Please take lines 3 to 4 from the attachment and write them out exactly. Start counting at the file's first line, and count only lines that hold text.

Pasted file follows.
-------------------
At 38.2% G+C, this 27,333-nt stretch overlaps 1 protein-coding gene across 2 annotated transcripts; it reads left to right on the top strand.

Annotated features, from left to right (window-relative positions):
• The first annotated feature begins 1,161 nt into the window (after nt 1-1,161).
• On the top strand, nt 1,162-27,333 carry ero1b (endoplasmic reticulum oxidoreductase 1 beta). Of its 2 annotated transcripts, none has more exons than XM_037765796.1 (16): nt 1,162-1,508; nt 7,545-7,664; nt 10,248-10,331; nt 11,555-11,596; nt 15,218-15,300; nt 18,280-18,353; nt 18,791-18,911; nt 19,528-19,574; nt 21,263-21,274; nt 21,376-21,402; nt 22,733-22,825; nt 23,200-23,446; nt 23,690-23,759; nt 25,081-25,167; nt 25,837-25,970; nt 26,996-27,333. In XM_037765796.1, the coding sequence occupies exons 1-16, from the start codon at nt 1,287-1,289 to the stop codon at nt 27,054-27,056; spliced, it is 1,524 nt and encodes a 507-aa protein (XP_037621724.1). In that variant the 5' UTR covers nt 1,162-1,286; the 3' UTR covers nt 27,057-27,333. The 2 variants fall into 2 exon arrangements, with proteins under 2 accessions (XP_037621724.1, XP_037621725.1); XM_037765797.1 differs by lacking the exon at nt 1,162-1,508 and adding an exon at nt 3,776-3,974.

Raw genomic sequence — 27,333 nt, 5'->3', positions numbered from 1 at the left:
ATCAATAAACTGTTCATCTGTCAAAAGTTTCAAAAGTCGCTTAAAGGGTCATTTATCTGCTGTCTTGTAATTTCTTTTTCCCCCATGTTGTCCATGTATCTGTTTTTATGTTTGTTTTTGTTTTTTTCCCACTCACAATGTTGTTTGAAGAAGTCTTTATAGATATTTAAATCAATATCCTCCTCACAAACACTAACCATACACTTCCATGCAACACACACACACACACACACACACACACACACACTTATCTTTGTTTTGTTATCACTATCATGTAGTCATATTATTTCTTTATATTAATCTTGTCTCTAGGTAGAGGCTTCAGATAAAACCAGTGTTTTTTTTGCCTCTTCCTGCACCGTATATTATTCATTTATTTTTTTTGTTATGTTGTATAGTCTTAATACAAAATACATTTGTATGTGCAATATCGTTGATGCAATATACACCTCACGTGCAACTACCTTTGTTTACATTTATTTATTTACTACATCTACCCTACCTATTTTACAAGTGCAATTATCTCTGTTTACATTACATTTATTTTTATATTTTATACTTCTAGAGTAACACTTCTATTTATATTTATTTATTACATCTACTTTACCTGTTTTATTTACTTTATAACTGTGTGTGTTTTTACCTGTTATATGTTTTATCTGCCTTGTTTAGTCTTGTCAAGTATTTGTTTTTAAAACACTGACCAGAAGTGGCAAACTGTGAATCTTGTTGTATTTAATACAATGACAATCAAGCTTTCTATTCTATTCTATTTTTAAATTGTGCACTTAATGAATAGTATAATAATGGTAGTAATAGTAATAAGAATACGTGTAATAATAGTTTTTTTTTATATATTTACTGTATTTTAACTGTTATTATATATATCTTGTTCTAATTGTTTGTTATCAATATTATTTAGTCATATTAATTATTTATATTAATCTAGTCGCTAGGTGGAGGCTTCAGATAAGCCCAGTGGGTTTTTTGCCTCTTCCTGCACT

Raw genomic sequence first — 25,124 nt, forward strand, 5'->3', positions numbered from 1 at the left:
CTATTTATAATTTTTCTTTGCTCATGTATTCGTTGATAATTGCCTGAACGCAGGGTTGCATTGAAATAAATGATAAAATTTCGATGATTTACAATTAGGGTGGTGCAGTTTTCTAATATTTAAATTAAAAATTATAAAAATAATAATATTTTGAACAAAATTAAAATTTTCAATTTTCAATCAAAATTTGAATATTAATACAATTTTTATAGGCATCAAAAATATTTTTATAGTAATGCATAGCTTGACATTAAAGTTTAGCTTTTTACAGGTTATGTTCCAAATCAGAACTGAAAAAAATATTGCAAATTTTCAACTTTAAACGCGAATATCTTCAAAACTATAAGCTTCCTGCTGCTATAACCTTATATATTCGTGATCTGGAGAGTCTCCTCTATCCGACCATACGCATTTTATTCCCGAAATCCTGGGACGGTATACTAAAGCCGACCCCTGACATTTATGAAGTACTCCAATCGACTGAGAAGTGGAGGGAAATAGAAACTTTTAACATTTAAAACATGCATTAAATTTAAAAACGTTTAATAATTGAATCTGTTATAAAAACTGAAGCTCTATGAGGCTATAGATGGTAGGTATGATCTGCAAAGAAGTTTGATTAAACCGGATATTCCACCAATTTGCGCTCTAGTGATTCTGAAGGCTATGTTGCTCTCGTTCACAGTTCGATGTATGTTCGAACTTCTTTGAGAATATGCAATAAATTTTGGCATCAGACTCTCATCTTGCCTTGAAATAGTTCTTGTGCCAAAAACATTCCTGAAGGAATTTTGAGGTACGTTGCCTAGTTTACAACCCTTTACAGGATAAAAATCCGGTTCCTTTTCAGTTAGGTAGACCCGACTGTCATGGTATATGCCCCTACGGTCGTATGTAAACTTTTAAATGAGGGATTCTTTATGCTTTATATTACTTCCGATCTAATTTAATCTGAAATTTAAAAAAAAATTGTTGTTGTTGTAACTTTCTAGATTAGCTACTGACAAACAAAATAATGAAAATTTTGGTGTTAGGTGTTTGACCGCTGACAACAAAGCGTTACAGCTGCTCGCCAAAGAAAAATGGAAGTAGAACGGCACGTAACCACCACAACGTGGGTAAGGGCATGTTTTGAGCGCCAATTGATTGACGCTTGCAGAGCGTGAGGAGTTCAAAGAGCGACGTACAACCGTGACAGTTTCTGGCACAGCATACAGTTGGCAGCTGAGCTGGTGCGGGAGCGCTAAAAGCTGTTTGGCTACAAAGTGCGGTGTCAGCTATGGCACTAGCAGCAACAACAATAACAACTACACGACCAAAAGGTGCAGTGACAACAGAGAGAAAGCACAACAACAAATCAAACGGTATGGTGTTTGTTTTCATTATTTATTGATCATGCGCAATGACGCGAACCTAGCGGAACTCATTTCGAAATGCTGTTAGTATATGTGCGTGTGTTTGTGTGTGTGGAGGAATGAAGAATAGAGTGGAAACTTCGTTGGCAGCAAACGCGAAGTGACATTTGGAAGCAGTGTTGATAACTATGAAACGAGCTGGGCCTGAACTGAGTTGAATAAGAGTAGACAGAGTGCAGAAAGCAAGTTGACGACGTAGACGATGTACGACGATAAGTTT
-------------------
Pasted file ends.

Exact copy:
• The first annotated feature begins 1,161 nt into the window (after nt 1-1,161).
• On the top strand, nt 1,162-27,333 carry ero1b (endoplasmic reticulum oxidoreductase 1 beta). Of its 2 annotated transcripts, none has more exons than XM_037765796.1 (16): nt 1,162-1,508; nt 7,545-7,664; nt 10,248-10,331; nt 11,555-11,596; nt 15,218-15,300; nt 18,280-18,353; nt 18,791-18,911; nt 19,528-19,574; nt 21,263-21,274; nt 21,376-21,402; nt 22,733-22,825; nt 23,200-23,446; nt 23,690-23,759; nt 25,081-25,167; nt 25,837-25,970; nt 26,996-27,333. In XM_037765796.1, the coding sequence occupies exons 1-16, from the start codon at nt 1,287-1,289 to the stop codon at nt 27,054-27,056; spliced, it is 1,524 nt and encodes a 507-aa protein (XP_037621724.1). In that variant the 5' UTR covers nt 1,162-1,286; the 3' UTR covers nt 27,057-27,333. The 2 variants fall into 2 exon arrangements, with proteins under 2 accessions (XP_037621724.1, XP_037621725.1); XM_037765797.1 differs by lacking the exon at nt 1,162-1,508 and adding an exon at nt 3,776-3,974.